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Visualizing Clean Energy and Emissions Goals by State

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The following content is sponsored by the National Public Utilities Council

Visualized: Clean Energy and Emissions Goals by State

In its Nationally Determined Contribution to the Paris Agreement, the U.S. set a target of reducing its greenhouse gas (GHG) emissions by 50-52% below 2005 levels by 2030, as well as achieving 100% carbon-free electricity by 2035.

To discover how each state is contributing to these goals, this graphic sponsored by the National Public Utilities Council provides an overview of each state’s ultimate clean energy or GHG emission reduction goal.

Varying Commitments

An analysis of the aggregated data by S&P Commodity Insights reveals a broad spectrum of clean energy and emission reduction goals in the United States.

While some states have more ambitious goals of attaining 100% clean energy by 2040, others, such as Ohio, have opted for more modest and short-term targets, aiming to achieve 8.5% renewable electricity by 2026.

Eleven states, or 22%, have never set clean energy or emission reduction goals. These states include Alabama, Florida, Georgia, Mississippi, Tennessee, and West Virginia.

Similarly, another ten states (20%) have expired goals with target dates as far back as 2015. These ten states, including the Dakotas, Missouri, Kansas, Montana, and Oklahoma, have not reset their goals since.

Shares of Clean Energy by State

To get a glimpse into how far each state has to go in achieving its goal, a snapshot of the use of clean electricity in each state is shown below.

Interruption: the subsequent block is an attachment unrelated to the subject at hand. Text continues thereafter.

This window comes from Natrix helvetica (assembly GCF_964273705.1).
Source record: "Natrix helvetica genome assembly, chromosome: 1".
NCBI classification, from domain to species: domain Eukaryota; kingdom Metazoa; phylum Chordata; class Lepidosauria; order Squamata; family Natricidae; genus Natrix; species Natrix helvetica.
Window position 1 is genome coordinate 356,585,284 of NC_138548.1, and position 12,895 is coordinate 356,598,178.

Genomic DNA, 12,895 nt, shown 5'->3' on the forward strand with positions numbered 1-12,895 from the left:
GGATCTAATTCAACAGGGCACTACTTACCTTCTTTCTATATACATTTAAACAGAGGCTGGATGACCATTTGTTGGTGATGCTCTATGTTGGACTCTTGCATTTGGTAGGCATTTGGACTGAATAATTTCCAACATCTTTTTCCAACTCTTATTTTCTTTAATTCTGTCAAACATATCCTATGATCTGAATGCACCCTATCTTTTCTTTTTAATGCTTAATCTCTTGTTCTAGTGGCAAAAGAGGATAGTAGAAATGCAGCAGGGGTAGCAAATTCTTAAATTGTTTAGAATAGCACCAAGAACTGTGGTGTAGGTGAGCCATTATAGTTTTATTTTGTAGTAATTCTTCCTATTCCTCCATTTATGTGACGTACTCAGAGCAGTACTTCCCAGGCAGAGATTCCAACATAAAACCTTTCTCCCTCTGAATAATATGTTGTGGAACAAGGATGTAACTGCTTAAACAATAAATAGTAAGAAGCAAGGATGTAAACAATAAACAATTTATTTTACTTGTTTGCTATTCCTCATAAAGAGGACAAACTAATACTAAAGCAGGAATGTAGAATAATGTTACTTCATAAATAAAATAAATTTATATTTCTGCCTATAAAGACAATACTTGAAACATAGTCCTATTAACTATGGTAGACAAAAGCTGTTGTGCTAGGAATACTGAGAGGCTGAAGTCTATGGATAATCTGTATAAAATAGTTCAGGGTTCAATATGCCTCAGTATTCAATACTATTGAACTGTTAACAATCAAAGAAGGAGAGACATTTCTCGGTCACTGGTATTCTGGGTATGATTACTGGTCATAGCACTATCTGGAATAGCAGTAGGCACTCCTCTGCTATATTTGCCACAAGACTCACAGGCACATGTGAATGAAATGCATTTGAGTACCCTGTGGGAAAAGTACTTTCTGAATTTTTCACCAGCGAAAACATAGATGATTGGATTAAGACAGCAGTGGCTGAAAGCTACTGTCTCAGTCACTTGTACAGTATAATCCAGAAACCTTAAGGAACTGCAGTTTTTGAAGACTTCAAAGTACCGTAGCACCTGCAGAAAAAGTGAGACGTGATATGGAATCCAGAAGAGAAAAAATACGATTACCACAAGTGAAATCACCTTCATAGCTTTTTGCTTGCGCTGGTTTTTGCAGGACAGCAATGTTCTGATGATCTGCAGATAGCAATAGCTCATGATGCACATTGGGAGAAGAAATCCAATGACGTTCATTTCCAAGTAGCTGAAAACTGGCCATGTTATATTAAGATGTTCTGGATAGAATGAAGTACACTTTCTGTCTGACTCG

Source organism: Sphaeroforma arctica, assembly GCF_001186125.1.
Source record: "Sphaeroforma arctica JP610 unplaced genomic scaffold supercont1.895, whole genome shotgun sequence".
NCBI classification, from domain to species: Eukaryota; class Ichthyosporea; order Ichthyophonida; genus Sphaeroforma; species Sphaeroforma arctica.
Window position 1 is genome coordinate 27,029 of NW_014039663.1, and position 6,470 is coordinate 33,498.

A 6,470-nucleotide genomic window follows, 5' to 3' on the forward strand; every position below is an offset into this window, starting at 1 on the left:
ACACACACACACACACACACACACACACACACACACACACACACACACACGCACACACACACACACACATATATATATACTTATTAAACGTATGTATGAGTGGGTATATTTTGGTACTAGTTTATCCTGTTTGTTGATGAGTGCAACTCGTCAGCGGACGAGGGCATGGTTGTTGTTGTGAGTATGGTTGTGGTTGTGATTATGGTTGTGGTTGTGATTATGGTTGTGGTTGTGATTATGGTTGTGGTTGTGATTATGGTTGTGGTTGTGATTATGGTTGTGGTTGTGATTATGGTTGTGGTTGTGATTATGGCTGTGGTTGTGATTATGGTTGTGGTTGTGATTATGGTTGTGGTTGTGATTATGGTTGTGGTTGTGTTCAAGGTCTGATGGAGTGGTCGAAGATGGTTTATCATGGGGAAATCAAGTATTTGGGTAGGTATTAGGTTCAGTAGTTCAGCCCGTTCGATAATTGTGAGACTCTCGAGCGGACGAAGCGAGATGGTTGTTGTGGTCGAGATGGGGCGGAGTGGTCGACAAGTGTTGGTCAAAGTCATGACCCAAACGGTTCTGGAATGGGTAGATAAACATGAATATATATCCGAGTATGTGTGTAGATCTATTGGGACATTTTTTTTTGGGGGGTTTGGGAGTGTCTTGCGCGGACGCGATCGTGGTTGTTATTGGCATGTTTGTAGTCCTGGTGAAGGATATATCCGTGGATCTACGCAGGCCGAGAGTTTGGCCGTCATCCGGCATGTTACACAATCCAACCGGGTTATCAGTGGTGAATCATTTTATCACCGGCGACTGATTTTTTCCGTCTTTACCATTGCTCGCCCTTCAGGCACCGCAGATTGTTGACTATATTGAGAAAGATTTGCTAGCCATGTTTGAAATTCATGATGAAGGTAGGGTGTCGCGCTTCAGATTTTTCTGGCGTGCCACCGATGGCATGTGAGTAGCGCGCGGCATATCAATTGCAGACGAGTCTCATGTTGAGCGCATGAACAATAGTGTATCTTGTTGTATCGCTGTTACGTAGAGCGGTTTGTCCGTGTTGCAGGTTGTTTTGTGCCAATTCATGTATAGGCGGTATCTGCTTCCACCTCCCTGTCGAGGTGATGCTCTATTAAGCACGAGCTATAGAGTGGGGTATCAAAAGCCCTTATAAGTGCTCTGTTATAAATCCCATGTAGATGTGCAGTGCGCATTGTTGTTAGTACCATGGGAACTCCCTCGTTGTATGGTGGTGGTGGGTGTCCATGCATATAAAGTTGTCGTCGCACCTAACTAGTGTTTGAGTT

Using data from the Nuclear Energy Insitute, the bars show each state’s 2021 share of emission-free electricity broken down by nuclear and various renewables.

While clean electricity made up 70% or more of the electricity mix in several states, nuclear and renewable energy sources comprised approximately 40% of total U.S. electricity generation in 2021.

To hit its 100% carbon-free electricity goal, therefore, the U.S. needs a minimum 4.3% annual increase in clean electricity generation through 2035. For context, an average annual growth of 2.4% was observed in the last five years.

On the GHG reduction side of things, emissions were 17% below 2005 levels in 2021, showing the need for an additional 35% reduction by 2030.

As these figures show, achieving the ambitious clean energy and emissions reduction goals in the U.S. will require a significant ramp-up of clean electricity generation in the upcoming years, along with accelerated decarbonization efforts across all sectors.

Click here to learn more about how electric utilities and the power sector can lead on the path toward decarbonization.

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Clean Energy

3 Learnings for Scaling Up Wind and Solar Power

Streamlining processes, investing in infrastructure, and promoting local manufacturing can pave the way for wind and solar adoption.

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An infographic showing how streamlining processes, investing in infrastructure, and promoting local manufacturing can pave the way for wind and solar adoption

3 Learnings for Wind and Solar Power Scale-Up

To keep the increase in global temperatures to 1.5°C, the International Energy Agency (IEA) states that the world must triple its renewable power capacity by 2030.

However, swift and widespread adoption depends on the removal of various bottlenecks in project pipelines worldwide.

We’ve partnered with the National Public Utilities Council to visualize data from the IEA and the Energy Transitions Commission to highlight three areas of improvement, critical to the rapid adoption of renewables.

1. Planning and Permitting

Currently, regulatory and administrative barriers lead to lengthy project timelines worldwide.

A wind project, for example, can take 10–12 years of development, while solar projects can take four years.

The Energy Transitions Commission suggests a faster process, including quicker site mapping, permit applications, and environmental surveys.

Policymakers can help reduce project timelines by allocating land for renewables, setting permit targets, and digitalizing the permit application process. As a result, the development time for wind projects could be reduced to 4.5–5.5 years, and solar projects could be online in one year.

2. Grid Availability for Solar and Wind